Thursday, March 15, 2007


It wasn’t easy, but I have finally stopped vomiting long enough to put some thoughts down for your moral instruction. This morning, as everyone knows, witnessed Stanford’s wholesale destruction at the hands of Louisville, including a 22-3 run that left Stanford down 46-20 at the half and several turnovers below their own basket. It was an all-too-appropriate finale for a squad that has been in absolute freefall since a gritty comeback from a 17 point deficit to stun then-#3 UCLA seemingly ages ago.

For the sake of what’s left of our basketball program, Stanford fans cannot request that Trent Johnson be removed from his post as Anthony B. Joseph Director of Basketball. They must instead demand it. Johnson has done everything to bury this once-great program short of making his players compete blindfolded – although, given his brand of guidance, he can even be accused of doing just that. Under Johnson’s tutelage, today’s stat lines have become commonplace: 21 turnovers. 13-27 from the foul line. 10 turnovers in the first 10 minutes. I could go on, but I’d wear out the numbers on my keyboard.

From my freshman through senior years at Stanford, the team won 31, 20, 24, and 30 games, with conference records of 16-2, 12-6, 14-4, and 17-1. Since Johnson’s takeover, the team has won at most 18 games. They have made the NCAA tournament twice in 3 years, losing both times in the first round by a combined 43 points. They have beaten hated rival Arizona only once, at home.

Johnson’s teams step on to the floor unprepared, unsteady, and visibly shaken, getting down early and irreversibly. Ball control ranges from shaky to abysmal. With a lack of any rhythm to the perimeter passing game, opposing defenses have all day to adjust, as each perimeter player is forced to put the ball on the floor. Almost no effort is made to get the ball into the low post; despite the presence of two seven-foot McDonald’s All-Americans, Stanford routinely loses the points in the paint battle. Badly positioned wing players jack up three point attempts from almost anywhere, without reproach, while legitimately hot shooters are yanked from the game the moment they have established any rhythm. Defensively, Johnson refuses to make adjustments until the team is in desperation mode, stubbornly leaving his worst defender to get mercilessly picked apart. The same feeble motion schemes net opponents uncontested three pointers a half dozen times in a row. When substitutions are made, it is wantonly and without purpose, such as rail-thin forward Taj Finger for a lead-footed point guard.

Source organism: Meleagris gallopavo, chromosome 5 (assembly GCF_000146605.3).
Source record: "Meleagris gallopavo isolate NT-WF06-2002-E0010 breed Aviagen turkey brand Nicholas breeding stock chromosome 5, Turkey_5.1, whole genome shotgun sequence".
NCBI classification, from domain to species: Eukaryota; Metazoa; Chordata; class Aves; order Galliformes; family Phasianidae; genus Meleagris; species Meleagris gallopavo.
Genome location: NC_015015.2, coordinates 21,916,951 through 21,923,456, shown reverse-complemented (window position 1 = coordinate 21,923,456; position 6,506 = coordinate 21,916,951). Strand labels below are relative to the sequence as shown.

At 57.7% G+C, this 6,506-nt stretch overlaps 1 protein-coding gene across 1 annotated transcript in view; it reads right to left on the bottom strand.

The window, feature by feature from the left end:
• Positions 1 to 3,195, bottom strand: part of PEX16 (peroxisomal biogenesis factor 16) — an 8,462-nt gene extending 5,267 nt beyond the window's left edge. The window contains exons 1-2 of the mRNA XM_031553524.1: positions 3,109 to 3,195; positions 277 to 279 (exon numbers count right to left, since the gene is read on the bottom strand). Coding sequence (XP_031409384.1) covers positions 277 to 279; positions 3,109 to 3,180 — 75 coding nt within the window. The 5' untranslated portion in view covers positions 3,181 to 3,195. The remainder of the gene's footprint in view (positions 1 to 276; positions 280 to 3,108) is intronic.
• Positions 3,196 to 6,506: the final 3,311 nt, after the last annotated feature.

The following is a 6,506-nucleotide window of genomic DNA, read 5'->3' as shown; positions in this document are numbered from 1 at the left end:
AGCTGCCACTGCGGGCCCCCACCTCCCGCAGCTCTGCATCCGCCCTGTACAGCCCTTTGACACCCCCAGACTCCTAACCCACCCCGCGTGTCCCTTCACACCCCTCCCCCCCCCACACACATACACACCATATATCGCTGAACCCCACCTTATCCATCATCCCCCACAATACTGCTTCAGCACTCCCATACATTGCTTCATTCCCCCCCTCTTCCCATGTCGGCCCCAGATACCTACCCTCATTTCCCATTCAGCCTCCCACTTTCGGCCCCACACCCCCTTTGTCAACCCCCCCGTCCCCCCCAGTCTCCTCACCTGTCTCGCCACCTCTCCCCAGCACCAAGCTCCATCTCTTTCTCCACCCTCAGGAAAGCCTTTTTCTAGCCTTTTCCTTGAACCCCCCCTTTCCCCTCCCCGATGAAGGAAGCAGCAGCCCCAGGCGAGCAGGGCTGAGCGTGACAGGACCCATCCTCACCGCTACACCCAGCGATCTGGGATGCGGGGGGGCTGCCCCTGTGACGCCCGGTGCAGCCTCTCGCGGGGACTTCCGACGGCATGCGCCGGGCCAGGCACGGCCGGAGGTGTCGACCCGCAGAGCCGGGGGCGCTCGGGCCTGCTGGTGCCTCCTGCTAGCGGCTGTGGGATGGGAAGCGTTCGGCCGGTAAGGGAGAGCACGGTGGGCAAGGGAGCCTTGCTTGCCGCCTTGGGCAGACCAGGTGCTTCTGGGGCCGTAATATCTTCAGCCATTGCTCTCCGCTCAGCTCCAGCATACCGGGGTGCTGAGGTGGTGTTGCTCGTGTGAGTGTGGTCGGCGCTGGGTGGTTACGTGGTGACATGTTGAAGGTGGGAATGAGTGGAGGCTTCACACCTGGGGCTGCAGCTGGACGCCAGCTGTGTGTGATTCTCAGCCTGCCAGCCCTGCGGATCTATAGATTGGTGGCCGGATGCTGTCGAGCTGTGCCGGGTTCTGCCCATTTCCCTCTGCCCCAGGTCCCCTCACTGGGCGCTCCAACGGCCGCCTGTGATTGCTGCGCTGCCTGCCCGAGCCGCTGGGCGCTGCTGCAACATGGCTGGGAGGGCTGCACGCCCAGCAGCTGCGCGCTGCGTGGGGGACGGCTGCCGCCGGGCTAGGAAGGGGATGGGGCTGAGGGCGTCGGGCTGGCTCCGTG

At the center of this miracle of ineptitude is Mitch Johnson, a point guard who Trent Johnson saw enough in, apparently, to displace Chris Hernandez to the “2” in 2005-2006. Achingly slow, lacking in court vision, with no handle, easily taken off the dribble, and boasting the ugliest shot imaginable, Johnson the player’s presence on this roster is a mystery to all but Johnson the coach. While effective players such as Lawrence Hill and Fred Washingon have spent lengthy periods in Coach Johnson’s doghouse for relatively minor mistakes, Mitch Johnson’s record of cascading liability to his team has been rewarded over and over. Meanwhile, intriguing prospects such as Kenny Brown, Da’veed Dildy and Landry Fields must scrap it out between each other for the 16 minutes a game that Johnson isn’t forcing his team to play 4 on 5 from both ends of the court. Upon closer examination, given his contributions to the opposing team’s offense, we might be compelled to call it 4 on 6. Finally, consider Coach Johnson’s early-season penchant for playing Mitch Johnson at the same time as Carlton Weatherby, giving the Cardinal a backcourt averaging 6’ and 4.7 points per game.

All this, and the guy has about as much personality as a head of lettuce. I say fine. He can be a head of lettuce. Just let someone who knows his ass from a hole in the ground be head of Stanford Basketball.

Change on its own is no guarantee of success, but retaining Trent Johnson is a guarantee of the following: 20 point losses, dwindling attendance, golden potential gleefully squandered, scoring droughts long enough to read The Economist cover to cover, and a once-proud program sinking into an abyss of mediocrity unseen since the dark ages that preceded Mike Montgomery. Who, the last time I checked, wasn’t up to a whole lot.